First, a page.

Modelled on John Aubrey's Brief Lives, our project hopes to showcase biographies on more obscure characters who may have been overlooked by the wider academic scholarship or who have only existed as peripheral figures to more high profile personalities. In the main articles have been and will be written by students or early career academics, enabling them to showcase their research while entertaining and informing the reader.
Amabel Yorke (1751 – 1833) left behind an extensive archive of letters and diaries, carefully documenting her life, her observations, and her strong political opinions. Growing up immersed in a culture of intellectual debate, Amabel longed to participate in political life. She wrote extensively on the French Revolution, and described herself as an old English Whig. Discussed here by Serena Dyer, PhD candidate at the University of Warwick.
George Keith was a convert to Quakerism who rose to prominence within the movement before leading a schism within it. After the schism he wrote against the Quakers and their doctrines, later joining the Church of England in 1700 and becoming a missionary for the Society for the Propagation of the Gospel in Foreign Parts (SPG). He produced vast quantities of literature throughout his life, however, he has remained less studied than other leading Quakers such as William Penn, Robert Barclay and George Whitehead.
Mary Weston was an eighteenth-century Quaker preacher and missionary, who undertook extensive ministerial work in the British Isles and the American Colonies. Ceding domestic responsibilities to a husband was highly unusual for an eighteenth-century woman. This Brief Life therefore intends to contextualise not only the mechanisms of support within Quakerism that were provided for Mary throughout her ministerial career, but also the relationships that developed with her husband and daughter as a result of her frequent calls to ministry.
Serena Dyer discusses the interesting character and life of Sabine Winn, the Swiss wife of Sir Rowland Winn of Nostell Priory in Yorkshire. Born into a prominent Huguenot banking family, Sabine found adjustment to life as an English aristocrat difficult. Regularly left alone in Yorkshire by her politically ambitious (though unsuccessful) husband, she was left isolated. Troubled by suspicious neighbours, unruly servants and rebellious children, she often referred to Nostell as her prison. However it is how she combatted this isolation and loneliness that make Sabine fascinating. She compiled a culinary and medical recipe book, corresponded with tradespeople, and experimented with new crafts. The records that she left of these activities provide a unique window into the life of a woman trying to make a home for herself in a foreign country.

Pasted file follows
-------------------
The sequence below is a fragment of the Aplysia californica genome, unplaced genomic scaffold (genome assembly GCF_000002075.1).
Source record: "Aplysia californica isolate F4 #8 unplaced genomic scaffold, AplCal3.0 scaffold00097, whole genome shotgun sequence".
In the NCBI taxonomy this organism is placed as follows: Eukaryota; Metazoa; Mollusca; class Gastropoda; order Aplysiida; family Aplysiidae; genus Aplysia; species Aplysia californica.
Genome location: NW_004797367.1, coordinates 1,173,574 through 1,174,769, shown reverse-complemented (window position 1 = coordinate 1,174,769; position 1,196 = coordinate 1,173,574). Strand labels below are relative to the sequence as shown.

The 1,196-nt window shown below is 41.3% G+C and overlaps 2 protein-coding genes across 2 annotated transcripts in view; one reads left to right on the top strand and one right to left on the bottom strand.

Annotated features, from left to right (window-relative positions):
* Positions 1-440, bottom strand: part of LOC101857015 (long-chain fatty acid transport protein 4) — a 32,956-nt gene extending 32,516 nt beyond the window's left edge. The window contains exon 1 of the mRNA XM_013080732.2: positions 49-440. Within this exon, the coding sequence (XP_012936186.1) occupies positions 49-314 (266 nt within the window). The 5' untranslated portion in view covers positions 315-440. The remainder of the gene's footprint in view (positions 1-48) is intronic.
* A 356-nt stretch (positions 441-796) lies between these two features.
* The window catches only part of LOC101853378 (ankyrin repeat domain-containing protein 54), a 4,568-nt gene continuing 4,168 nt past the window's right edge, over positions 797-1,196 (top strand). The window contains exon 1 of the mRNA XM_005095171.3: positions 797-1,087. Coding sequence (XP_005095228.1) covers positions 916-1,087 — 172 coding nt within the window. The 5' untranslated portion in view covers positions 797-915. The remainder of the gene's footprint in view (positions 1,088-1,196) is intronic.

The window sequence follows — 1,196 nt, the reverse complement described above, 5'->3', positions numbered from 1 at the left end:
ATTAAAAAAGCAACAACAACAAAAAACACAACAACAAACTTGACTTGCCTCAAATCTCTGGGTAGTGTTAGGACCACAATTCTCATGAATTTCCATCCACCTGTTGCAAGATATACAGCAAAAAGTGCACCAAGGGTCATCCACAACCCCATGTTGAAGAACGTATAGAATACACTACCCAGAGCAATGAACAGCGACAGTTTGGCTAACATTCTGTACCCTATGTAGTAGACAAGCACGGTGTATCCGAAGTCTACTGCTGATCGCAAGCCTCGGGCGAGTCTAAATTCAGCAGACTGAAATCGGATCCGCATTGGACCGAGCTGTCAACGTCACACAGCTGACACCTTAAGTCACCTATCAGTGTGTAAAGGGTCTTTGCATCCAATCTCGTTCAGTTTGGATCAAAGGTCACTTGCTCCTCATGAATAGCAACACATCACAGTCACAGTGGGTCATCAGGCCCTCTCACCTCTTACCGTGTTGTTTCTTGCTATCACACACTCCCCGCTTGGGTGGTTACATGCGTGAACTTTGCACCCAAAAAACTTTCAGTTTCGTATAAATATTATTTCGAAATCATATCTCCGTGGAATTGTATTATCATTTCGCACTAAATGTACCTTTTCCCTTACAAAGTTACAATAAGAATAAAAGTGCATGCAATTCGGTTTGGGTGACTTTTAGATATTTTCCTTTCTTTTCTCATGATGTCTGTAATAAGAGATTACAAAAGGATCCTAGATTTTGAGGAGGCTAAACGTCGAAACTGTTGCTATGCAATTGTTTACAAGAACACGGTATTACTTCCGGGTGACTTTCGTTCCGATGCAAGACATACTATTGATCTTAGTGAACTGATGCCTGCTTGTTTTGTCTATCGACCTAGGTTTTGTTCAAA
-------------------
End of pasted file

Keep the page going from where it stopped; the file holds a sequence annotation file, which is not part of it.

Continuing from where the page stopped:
Elizabeth Helme (1772-c.1810/1813) was an English novelist, translator, educational writer, teacher, and headmistress. Although much of her work did well critically and commercially, since the mid-nineteenth century it has largely been ignored. For more information, please listen to the podcast by Kate Scarth.
Nicolas Delamare authored one of the most influential legal treatises of the early modern French period, La Traité de la Police. While this brief biographic entry by Matthew Jackson touches upon Delamare's oeuvre, its primary focus is to interrogate the fundamental yet historically obscure question, who was Nicolas Delamare? A four minute podcast accompanies this text.
Marie Jean Antoine Nicolas de Caritat marquis de Condorcet (1743 - 1794), famous as Nicolas de Condorcet was a French philosopher, mathematician, political thinker and politician.
Seyed Morteza Hashemi Madani provides a short insight into his life, and in particular his philosophy of history...
Rosa Salzberg pieces together Eustachio Celebrino's life from his own (not necessarily trustworthy) admissions, and from the numerous works he published in the early decades of the sixteenth century. A prolific hack writer (poligrafo) and a maker of woodcuts for printed books, Celebrino typifies the adaptability, versatility and mobility of many of those who became involved in the Italian publishing industry in the first century after its initiation in the 1460s.
François Bordier was a boulevard actor born 2 August 1758 in Paris. He attained more fame for the circumstances of his death on 21 August 1789, and the posthumous pamphlets and prints it generated, than for his life.
Brief life by Claire Trévien